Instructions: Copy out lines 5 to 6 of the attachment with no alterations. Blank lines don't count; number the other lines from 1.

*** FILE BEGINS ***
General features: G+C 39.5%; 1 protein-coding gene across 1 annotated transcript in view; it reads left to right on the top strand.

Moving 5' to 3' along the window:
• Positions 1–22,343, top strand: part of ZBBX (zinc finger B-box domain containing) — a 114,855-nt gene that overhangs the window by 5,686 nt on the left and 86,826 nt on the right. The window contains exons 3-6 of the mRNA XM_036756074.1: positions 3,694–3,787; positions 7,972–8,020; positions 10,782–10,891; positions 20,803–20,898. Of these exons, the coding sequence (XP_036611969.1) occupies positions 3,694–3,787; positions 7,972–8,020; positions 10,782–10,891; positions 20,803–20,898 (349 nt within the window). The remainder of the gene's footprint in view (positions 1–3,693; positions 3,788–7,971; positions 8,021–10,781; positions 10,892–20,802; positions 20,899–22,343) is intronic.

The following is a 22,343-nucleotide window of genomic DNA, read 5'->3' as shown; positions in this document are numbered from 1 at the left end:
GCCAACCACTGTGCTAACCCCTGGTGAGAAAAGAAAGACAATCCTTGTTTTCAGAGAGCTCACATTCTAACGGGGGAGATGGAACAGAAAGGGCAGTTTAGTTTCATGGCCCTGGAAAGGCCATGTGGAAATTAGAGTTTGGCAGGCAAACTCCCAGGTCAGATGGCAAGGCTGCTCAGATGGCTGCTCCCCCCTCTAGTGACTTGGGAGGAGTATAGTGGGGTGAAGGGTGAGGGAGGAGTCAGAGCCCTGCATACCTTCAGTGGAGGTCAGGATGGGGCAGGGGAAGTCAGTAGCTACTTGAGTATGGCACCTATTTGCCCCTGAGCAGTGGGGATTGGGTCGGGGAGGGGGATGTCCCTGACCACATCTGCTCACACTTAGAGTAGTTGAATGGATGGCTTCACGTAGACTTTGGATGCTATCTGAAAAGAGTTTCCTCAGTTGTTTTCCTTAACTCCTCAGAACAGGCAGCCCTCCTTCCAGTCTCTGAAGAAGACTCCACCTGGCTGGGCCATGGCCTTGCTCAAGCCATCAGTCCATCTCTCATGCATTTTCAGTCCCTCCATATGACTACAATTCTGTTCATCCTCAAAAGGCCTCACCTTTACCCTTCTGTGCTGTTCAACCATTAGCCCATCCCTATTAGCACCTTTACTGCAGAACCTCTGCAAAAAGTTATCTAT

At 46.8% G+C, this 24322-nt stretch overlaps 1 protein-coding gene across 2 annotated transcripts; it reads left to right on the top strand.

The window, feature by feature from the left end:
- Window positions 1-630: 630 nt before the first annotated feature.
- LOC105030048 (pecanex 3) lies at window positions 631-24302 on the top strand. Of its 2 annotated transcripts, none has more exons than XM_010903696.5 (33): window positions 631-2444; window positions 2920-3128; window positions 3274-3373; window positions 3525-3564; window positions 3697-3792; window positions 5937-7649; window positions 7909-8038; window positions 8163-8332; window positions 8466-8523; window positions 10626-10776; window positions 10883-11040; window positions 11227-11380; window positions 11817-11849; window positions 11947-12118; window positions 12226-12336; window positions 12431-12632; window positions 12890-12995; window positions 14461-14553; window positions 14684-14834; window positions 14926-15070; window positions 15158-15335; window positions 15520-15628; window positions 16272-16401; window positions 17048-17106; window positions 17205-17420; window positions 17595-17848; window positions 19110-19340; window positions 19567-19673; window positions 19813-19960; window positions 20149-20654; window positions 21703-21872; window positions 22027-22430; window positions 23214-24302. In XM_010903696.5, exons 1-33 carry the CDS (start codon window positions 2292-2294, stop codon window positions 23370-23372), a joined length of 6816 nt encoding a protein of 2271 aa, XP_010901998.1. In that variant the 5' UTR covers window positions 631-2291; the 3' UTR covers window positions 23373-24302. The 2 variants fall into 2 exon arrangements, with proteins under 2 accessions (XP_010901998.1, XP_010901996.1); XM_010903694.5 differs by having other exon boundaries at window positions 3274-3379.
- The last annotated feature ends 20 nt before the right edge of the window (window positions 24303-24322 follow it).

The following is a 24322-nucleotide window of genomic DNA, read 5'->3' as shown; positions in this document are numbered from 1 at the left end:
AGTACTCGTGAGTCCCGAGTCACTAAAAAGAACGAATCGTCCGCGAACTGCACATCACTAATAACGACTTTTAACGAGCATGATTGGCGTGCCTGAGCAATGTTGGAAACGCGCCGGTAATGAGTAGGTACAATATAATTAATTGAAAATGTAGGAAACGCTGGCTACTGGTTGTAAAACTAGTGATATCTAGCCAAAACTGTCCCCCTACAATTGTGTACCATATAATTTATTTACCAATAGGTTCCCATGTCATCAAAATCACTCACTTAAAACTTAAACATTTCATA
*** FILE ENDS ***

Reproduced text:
GCCAACCACTGTGCTAACCCCTGGTGAGAAAAGAAAGACAATCCTTGTTTTCAGAGAGCTCACATTCTAACGGGGGAGATGGAACAGAAAGGGCAGTTTAGTTTCATGGCCCTGGAAAGGCCATGTGGAAATTAGAGTTTGGCAGGCAAACTCCCAGGTCAGATGGCAAGGCTGCTCAGATGGCTGCTCCCCCCTCTAGTGACTTGGGAGGAGTATAGTGGGGTGAAGGGTGAGGGAGGAGTCAGAGCCCTGCATACCTTCAGTGGAGGTCAGGATGGGGCAGGGGAAGTCAGTAGCTACTTGAGTATGGCACCTATTTGCCCCTGAGCAGTGGGGATTGGGTCGGGGAGGGGGATGTCCCTGACCACATCTGCTCACACTTAGAGTAGTTGAATGGATGGCTTCACGTAGACTTTGGATGCTATCTGAAAAGAGTTTCCTCAGTTGTTTTCCTTAACTCCTCAGAACAGGCAGCCCTCCTTCCAGTCTCTGAAGAAGACTCCACCTGGCTGGGCCATGGCCTTGCTCAAGCCATCAGTCCATCTCTCATGCATTTTCAGTCCCTCCATATGACTACAATTCTGTTCATCCTCAAAAGGCCTCACCTTTACCCTTCTGTGCTGTTCAACCATTAGCCCATCCCTATTAGCACCTTTACTGCAGAACCTCTGCAAAAAGTTATCTAT

At 46.8% G+C, this 24322-nt stretch overlaps 1 protein-coding gene across 2 annotated transcripts; it reads left to right on the top strand.